A Growing Muslim Presence in Harlem
November 26, 2007 § 8 Comments
I live in Harlem and Harlem, New York has a very unique cascade of Islamic influence that is unmistakably “Harlem”. For example, recently I asked a fellow Naks-i’bendi visiting me in Harlem if Harlem was what he expected it to be like? He told me “no”, explaining that he did not expect to receive so many “salaams“, the Islamic greeting, as he does just walking around. In fact, you will find that walking around most areas of Harlem is quite pleasant for Muslims. You receive greetings of “Peace” at nearly every block. Whether it is African-American Muslims, indigenous to Harlem or West African immigrants from Senegal to Mali. The overall presence of Muslims within the community is good and growing stronger.
I moved to Harlem in 2002 but having been a frequent visitor since 1997 and I have seen with my own eyes how much the Islamic community has grown since that time. One reason has been due to the, Mouride Sufi Association and Senegalese-American presence which make up the majority of Mourides in Harlem.
The Mouride Islamic Community of New York is headquartered in Harlem. The Mourides have a masjid/zawiya (worship center) where Islamic education is provided for men, women and children on a regular basis as discussed by the center’s Imam saying,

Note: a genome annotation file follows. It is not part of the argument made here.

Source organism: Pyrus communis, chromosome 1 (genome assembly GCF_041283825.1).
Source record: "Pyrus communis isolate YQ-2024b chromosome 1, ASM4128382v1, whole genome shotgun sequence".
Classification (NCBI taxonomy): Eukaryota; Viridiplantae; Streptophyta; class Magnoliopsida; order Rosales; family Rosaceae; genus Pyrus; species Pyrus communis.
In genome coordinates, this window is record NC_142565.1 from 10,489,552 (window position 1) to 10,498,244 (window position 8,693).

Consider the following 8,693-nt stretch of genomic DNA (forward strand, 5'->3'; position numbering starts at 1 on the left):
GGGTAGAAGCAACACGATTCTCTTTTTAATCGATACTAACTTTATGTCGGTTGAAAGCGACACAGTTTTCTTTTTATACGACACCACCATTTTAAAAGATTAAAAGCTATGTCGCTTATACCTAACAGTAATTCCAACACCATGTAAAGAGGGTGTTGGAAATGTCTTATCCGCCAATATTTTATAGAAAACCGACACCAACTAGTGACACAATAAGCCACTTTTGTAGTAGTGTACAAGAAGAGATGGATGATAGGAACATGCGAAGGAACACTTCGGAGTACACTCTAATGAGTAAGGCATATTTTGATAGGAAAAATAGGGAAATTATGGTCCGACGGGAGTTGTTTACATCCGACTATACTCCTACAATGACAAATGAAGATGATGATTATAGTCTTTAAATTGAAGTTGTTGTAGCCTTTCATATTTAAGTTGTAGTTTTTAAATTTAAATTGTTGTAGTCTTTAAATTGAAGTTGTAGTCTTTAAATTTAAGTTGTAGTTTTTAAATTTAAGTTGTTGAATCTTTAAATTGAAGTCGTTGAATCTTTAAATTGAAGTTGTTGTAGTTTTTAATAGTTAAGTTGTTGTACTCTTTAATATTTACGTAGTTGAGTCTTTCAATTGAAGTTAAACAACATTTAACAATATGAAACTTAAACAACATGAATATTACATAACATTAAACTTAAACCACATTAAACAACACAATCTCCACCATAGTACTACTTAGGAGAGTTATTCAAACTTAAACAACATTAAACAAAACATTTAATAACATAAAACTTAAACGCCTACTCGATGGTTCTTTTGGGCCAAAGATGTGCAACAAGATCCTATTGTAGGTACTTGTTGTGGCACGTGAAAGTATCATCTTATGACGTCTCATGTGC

“We teach them how to read Arabic and get some information about Islam,”
The Mouride community is held together by ethnicity and religion but Abdoulaye Thiam, a board member of the Association of Senegalese in America on 116th St. and St. Nicholas Ave., said he would help any Mouride who sought his help but that overall he is serving the African Muslim community in Harlem saying,
“[I]t’s a cultural community, and people mix culture and religion.”
Recently Scott Levi of Columbia University’s daily Newspaper reported in an article titled, Mourides Balance Distinct Identity With Islamic Faith that,
“The worship center on 137th Street further defines itself as a house for all people, and especially for all Muslims.”
Adding a comment by, Marieme Sambe, a Senegalese woman who describes what this community of Muslims and the Mouride Center try to provide to contrast the New York City environment,
“As African people in general, we are used to eating together, living together … in the city you are alone a lot, and my job as a home-health aide is depressing, so I’m happy from my part to be able to come here at the end of the day,”
Levi ends his article with a visitor’s description of the Murid Islamic Community Center on 137th St. saying,
“You can come here to eat, to pray, to get free food, to ask questions, to use the bathroom. It’s for everybody. That’s what we call Islam.”
Indeed, this is the same atmosphere you find in Islamic communities all over the world. And the same remains true for the Osmanli Naks-i’bendi Sufi Association. I am a frequent visitor of the Mouride’s satellite center on W. 116th where I find many warm hearts, smiling faces and good food. Its also a place where I can go to sit with other Fula people, who usually recognize me right away, pulling me aside to find out as much about my background as they can.
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